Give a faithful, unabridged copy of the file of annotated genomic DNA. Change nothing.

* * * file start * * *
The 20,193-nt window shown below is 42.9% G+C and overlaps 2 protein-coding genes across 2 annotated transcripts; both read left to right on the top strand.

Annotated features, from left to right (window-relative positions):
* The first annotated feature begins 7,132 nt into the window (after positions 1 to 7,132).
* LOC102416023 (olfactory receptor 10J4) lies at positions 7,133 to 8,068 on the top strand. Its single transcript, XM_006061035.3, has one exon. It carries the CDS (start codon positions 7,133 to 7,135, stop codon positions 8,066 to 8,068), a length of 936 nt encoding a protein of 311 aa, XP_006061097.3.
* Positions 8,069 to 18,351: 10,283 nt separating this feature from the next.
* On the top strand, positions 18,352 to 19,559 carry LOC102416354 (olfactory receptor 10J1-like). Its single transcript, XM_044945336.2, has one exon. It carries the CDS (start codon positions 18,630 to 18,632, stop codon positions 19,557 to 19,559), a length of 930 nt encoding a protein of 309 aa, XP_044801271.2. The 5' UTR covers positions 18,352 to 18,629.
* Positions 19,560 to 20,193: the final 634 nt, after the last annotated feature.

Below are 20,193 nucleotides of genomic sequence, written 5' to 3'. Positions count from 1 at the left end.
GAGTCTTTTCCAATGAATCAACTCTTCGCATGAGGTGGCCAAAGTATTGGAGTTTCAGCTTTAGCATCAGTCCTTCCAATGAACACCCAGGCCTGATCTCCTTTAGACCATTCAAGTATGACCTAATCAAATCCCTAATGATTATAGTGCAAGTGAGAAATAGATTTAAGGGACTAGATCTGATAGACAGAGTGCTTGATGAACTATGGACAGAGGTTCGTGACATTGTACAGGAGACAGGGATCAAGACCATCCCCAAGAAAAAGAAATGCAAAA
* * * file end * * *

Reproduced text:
The 20,193-nt window shown below is 42.9% G+C and overlaps 2 protein-coding genes across 2 annotated transcripts; both read left to right on the top strand.

Annotated features, from left to right (window-relative positions):
* The first annotated feature begins 7,132 nt into the window (after positions 1 to 7,132).
* LOC102416023 (olfactory receptor 10J4) lies at positions 7,133 to 8,068 on the top strand. Its single transcript, XM_006061035.3, has one exon. It carries the CDS (start codon positions 7,133 to 7,135, stop codon positions 8,066 to 8,068), a length of 936 nt encoding a protein of 311 aa, XP_006061097.3.
* Positions 8,069 to 18,351: 10,283 nt separating this feature from the next.
* On the top strand, positions 18,352 to 19,559 carry LOC102416354 (olfactory receptor 10J1-like). Its single transcript, XM_044945336.2, has one exon. It carries the CDS (start codon positions 18,630 to 18,632, stop codon positions 19,557 to 19,559), a length of 930 nt encoding a protein of 309 aa, XP_044801271.2. The 5' UTR covers positions 18,352 to 18,629.
* Positions 19,560 to 20,193: the final 634 nt, after the last annotated feature.

Below are 20,193 nucleotides of genomic sequence, written 5' to 3'. Positions count from 1 at the left end.
GAGTCTTTTCCAATGAATCAACTCTTCGCATGAGGTGGCCAAAGTATTGGAGTTTCAGCTTTAGCATCAGTCCTTCCAATGAACACCCAGGCCTGATCTCCTTTAGACCATTCAAGTATGACCTAATCAAATCCCTAATGATTATAGTGCAAGTGAGAAATAGATTTAAGGGACTAGATCTGATAGACAGAGTGCTTGATGAACTATGGACAGAGGTTCGTGACATTGTACAGGAGACAGGGATCAAGACCATCCCCAAGAAAAAGAAATGCAAAA